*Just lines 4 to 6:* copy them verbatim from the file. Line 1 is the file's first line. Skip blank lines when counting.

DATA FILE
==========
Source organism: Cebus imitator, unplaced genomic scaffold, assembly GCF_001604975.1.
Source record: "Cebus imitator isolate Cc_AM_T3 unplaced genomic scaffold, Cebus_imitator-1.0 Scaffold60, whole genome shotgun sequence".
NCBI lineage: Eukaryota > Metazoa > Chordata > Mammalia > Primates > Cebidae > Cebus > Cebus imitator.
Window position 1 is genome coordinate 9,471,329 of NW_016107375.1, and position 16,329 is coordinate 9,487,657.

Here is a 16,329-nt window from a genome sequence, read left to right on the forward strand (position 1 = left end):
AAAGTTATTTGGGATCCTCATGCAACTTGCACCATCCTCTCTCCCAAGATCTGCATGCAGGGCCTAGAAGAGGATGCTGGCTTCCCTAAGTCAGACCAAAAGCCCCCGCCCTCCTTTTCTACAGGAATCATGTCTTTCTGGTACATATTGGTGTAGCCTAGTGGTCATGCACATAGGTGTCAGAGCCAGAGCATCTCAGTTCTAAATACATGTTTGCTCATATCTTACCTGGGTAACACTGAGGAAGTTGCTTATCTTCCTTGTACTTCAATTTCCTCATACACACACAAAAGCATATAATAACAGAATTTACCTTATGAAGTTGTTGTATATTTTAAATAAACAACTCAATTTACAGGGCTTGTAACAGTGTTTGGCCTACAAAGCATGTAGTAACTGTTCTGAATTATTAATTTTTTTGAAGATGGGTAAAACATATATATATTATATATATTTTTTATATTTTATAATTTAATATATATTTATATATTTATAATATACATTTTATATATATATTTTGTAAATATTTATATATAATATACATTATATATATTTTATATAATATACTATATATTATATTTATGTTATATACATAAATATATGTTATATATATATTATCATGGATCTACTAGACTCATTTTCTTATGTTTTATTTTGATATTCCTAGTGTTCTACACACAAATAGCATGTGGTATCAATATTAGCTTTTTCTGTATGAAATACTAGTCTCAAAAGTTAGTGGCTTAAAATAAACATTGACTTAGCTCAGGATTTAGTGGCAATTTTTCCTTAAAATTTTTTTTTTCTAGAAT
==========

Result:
Window position 1 is genome coordinate 9,471,329 of NW_016107375.1, and position 16,329 is coordinate 9,487,657.

Here is a 16,329-nt window from a genome sequence, read left to right on the forward strand (position 1 = left end):
AAAGTTATTTGGGATCCTCATGCAACTTGCACCATCCTCTCTCCCAAGATCTGCATGCAGGGCCTAGAAGAGGATGCTGGCTTCCCTAAGTCAGACCAAAAGCCCCCGCCCTCCTTTTCTACAGGAATCATGTCTTTCTGGTACATATTGGTGTAGCCTAGTGGTCATGCACATAGGTGTCAGAGCCAGAGCATCTCAGTTCTAAATACATGTTTGCTCATATCTTACCTGGGTAACACTGAGGAAGTTGCTTATCTTCCTTGTACTTCAATTTCCTCATACACACACAAAAGCATATAATAACAGAATTTACCTTATGAAGTTGTTGTATATTTTAAATAAACAACTCAATTTACAGGGCTTGTAACAGTGTTTGGCCTACAAAGCATGTAGTAACTGTTCTGAATTATTAATTTTTTTGAAGATGGGTAAAACATATATATATTATATATATTTTTTATATTTTATAATTTAATATATATTTATATATTTATAATATACATTTTATATATATATTTTGTAAATATTTATATATAATATACATTATATATATTTTATATAATATACTATATATTATATTTATGTTATATACATAAATATATGTTATATATATATTATCATGGATCTACTAGACTCATTTTCTTATGTTTTATTTTGATATTCCTAGTGTTCTACACACAAATAGCATGTGGTATCAATATTAGCTTTTTCTGTATGAAATACTAGTCTCAAAAGTTAGTGGCTTAAAATAAACATTGACTTAGCTCAGGATTTAGTGGCAATTTTTCCTTAAAATTTTTTTTTTCTAGAAT